Jason Bourne is a bit of a washout for Matt Damon who really came of age as an action hero.
The most riveting part of Jason Bourne is the inscrutable titular character played by Matt Damon as he weaves and punches and slams his way through the film (there are now five in the franchise to date, four of which star Damon) in action sequences that are now the go to standard for those who aspire towards this kind of visceral, fast paced drama first pioneered by Paul Greengrass in the second Bourne film The Bourne Supremacy (2004).
Greengrass went on to direct The Bourne Ultimatum (2007) and now this latest film that continues to follow Jason Bourne’s tortured struggle to find out how his life was co-opted by the CIA, making him into the formidable killer that he is.
Years after Bourne has (somewhat) come to terms with the CIA’s nefarious and murky programmes designed to train killers like him using morally untenable methods, he is still plagued by bouts of hazy memories surrounding his father’s death just before he chose (he thinks willingly) to go into the murky Treadstone programme that made him who he is now.
Pursued by the CIA after an old friend and former CIA agent Nicky Parsons (Julia Stiles) alerts Bourne about the anomalies regarding his own recruitment into Treadstone, Bourne is once again caught in a web where he must stay a step ahead, both to uncover the truth and to save his own life.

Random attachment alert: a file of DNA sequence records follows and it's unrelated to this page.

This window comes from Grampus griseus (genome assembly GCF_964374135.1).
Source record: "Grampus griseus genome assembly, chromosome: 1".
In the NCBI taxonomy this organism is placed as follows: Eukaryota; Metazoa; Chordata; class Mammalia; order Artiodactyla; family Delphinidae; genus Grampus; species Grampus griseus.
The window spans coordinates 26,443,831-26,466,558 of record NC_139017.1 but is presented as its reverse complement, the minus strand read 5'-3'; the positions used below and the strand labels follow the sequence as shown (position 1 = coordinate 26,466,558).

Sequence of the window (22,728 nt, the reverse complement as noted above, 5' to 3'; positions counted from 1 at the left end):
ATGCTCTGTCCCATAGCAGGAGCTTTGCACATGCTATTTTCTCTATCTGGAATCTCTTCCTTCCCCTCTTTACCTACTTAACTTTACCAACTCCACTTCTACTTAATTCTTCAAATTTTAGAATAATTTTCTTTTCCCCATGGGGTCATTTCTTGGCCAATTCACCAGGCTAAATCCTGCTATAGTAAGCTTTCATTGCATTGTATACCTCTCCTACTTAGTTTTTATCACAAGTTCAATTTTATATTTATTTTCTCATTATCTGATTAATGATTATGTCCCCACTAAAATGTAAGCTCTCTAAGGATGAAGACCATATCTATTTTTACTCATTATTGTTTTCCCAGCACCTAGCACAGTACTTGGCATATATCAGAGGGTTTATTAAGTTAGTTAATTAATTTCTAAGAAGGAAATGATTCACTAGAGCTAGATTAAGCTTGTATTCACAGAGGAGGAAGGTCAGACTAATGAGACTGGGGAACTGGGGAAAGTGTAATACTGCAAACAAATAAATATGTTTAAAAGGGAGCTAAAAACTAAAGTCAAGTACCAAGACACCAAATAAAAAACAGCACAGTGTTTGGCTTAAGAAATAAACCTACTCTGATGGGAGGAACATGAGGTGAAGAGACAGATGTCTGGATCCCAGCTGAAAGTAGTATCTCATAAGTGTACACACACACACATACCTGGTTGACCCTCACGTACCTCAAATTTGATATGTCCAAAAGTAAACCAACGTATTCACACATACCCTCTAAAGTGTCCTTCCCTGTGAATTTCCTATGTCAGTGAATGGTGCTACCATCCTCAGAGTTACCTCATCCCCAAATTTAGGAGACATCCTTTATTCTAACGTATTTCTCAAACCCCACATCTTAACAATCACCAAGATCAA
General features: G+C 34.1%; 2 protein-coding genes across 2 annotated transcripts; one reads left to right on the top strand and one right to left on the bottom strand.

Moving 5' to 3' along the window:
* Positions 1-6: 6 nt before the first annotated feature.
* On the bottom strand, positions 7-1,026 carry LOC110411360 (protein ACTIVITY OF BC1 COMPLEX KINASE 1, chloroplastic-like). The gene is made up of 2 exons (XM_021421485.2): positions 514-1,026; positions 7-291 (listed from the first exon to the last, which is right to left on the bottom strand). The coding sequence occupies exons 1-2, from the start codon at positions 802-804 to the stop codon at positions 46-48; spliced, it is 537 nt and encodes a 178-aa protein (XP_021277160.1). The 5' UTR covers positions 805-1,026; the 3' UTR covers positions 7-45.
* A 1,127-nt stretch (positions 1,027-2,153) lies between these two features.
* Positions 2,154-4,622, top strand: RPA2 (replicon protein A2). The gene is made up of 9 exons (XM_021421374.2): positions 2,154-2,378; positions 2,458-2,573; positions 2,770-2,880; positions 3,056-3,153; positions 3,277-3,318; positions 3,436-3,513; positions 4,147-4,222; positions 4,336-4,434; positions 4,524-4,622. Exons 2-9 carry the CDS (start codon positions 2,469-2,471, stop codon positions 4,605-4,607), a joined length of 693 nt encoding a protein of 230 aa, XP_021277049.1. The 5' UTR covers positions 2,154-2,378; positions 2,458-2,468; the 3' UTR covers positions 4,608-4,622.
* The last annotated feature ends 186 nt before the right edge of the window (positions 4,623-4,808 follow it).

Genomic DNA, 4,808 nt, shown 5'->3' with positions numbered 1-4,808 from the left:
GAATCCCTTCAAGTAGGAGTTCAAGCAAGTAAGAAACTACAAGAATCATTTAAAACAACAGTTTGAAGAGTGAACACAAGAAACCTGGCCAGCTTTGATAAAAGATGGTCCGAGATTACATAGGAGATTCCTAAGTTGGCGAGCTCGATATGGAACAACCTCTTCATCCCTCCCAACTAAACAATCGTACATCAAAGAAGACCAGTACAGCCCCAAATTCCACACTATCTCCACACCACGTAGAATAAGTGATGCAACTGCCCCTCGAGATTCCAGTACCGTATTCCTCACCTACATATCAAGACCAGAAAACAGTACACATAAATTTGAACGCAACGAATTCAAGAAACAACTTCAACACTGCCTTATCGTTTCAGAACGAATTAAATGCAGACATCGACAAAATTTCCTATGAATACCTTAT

There are a few new characters to liven up this film which is not as good as the preceding ones but still exhilarating enough action wise to give it a chance. Talent is wasted with the usually compelling Alicia Vikander as the one note Heather Lee, a young, brilliant CIA cyber ops whiz who ought to be enigmatic but isn’t given enough screen-time or real depth to truly mystify. Tommy Lee Jones is similarly squandered as the boring, evil CIA Director Richard Dewey, and Vincent Cassel plays an endless iteration of his usual baddie as an unnamed assassin with a personal vendetta against Bourne.
Jason Bourne is a bit of a washout for Matt Damon who really came of age as an action hero with the Bourne character in the early 2000s. This is a film which desperately tries to bring an old story into the new age with a worn out subplot about hacking, government spying (guess which agency is behind it) and a certain not-so-veiled hint regarding a ubiquitous social networking phenomenon that has, however unwillingly, facilitated big brother’s interests in listening in on individuals’ private lives.
At the end of an interminable chase scene finale, the only thing that will keep you from walking is the rough-hewn charisma that is Matt Damon as he surprises you one more time.